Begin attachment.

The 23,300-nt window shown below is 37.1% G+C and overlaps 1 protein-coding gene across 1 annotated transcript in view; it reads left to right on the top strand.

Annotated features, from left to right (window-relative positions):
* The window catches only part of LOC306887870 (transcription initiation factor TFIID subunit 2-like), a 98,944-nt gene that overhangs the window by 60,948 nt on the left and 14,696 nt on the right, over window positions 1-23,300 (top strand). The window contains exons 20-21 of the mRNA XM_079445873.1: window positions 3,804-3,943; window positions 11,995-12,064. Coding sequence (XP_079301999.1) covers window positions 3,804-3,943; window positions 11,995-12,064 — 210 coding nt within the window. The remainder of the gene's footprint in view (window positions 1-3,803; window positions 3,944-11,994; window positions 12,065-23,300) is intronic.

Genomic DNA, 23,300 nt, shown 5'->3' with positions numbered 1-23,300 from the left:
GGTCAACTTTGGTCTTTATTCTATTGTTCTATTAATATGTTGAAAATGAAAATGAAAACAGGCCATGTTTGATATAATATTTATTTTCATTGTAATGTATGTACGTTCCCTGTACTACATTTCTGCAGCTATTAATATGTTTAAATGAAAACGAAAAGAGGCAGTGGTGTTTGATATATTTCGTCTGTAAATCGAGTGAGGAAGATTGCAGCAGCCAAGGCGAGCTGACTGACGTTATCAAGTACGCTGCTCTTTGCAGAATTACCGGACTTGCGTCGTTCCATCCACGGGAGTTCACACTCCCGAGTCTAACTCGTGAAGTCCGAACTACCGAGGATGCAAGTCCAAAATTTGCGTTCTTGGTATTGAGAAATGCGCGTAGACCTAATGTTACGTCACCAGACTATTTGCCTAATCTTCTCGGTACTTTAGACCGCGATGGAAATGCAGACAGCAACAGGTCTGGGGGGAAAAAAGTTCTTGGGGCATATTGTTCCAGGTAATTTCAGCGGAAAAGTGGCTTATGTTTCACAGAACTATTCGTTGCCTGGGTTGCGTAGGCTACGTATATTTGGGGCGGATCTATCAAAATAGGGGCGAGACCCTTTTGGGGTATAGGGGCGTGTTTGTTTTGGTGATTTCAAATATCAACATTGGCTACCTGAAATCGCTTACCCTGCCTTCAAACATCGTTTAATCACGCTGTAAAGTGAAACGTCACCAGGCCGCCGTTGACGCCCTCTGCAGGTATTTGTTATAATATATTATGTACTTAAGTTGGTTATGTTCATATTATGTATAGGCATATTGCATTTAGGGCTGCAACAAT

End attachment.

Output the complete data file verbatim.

The 23,300-nt window shown below is 37.1% G+C and overlaps 1 protein-coding gene across 1 annotated transcript in view; it reads left to right on the top strand.

Annotated features, from left to right (window-relative positions):
* The window catches only part of LOC306887870 (transcription initiation factor TFIID subunit 2-like), a 98,944-nt gene that overhangs the window by 60,948 nt on the left and 14,696 nt on the right, over window positions 1-23,300 (top strand). The window contains exons 20-21 of the mRNA XM_079445873.1: window positions 3,804-3,943; window positions 11,995-12,064. Coding sequence (XP_079301999.1) covers window positions 3,804-3,943; window positions 11,995-12,064 — 210 coding nt within the window. The remainder of the gene's footprint in view (window positions 1-3,803; window positions 3,944-11,994; window positions 12,065-23,300) is intronic.

Genomic DNA, 23,300 nt, shown 5'->3' with positions numbered 1-23,300 from the left:
GGTCAACTTTGGTCTTTATTCTATTGTTCTATTAATATGTTGAAAATGAAAATGAAAACAGGCCATGTTTGATATAATATTTATTTTCATTGTAATGTATGTACGTTCCCTGTACTACATTTCTGCAGCTATTAATATGTTTAAATGAAAACGAAAAGAGGCAGTGGTGTTTGATATATTTCGTCTGTAAATCGAGTGAGGAAGATTGCAGCAGCCAAGGCGAGCTGACTGACGTTATCAAGTACGCTGCTCTTTGCAGAATTACCGGACTTGCGTCGTTCCATCCACGGGAGTTCACACTCCCGAGTCTAACTCGTGAAGTCCGAACTACCGAGGATGCAAGTCCAAAATTTGCGTTCTTGGTATTGAGAAATGCGCGTAGACCTAATGTTACGTCACCAGACTATTTGCCTAATCTTCTCGGTACTTTAGACCGCGATGGAAATGCAGACAGCAACAGGTCTGGGGGGAAAAAAGTTCTTGGGGCATATTGTTCCAGGTAATTTCAGCGGAAAAGTGGCTTATGTTTCACAGAACTATTCGTTGCCTGGGTTGCGTAGGCTACGTATATTTGGGGCGGATCTATCAAAATAGGGGCGAGACCCTTTTGGGGTATAGGGGCGTGTTTGTTTTGGTGATTTCAAATATCAACATTGGCTACCTGAAATCGCTTACCCTGCCTTCAAACATCGTTTAATCACGCTGTAAAGTGAAACGTCACCAGGCCGCCGTTGACGCCCTCTGCAGGTATTTGTTATAATATATTATGTACTTAAGTTGGTTATGTTCATATTATGTATAGGCATATTGCATTTAGGGCTGCAACAAT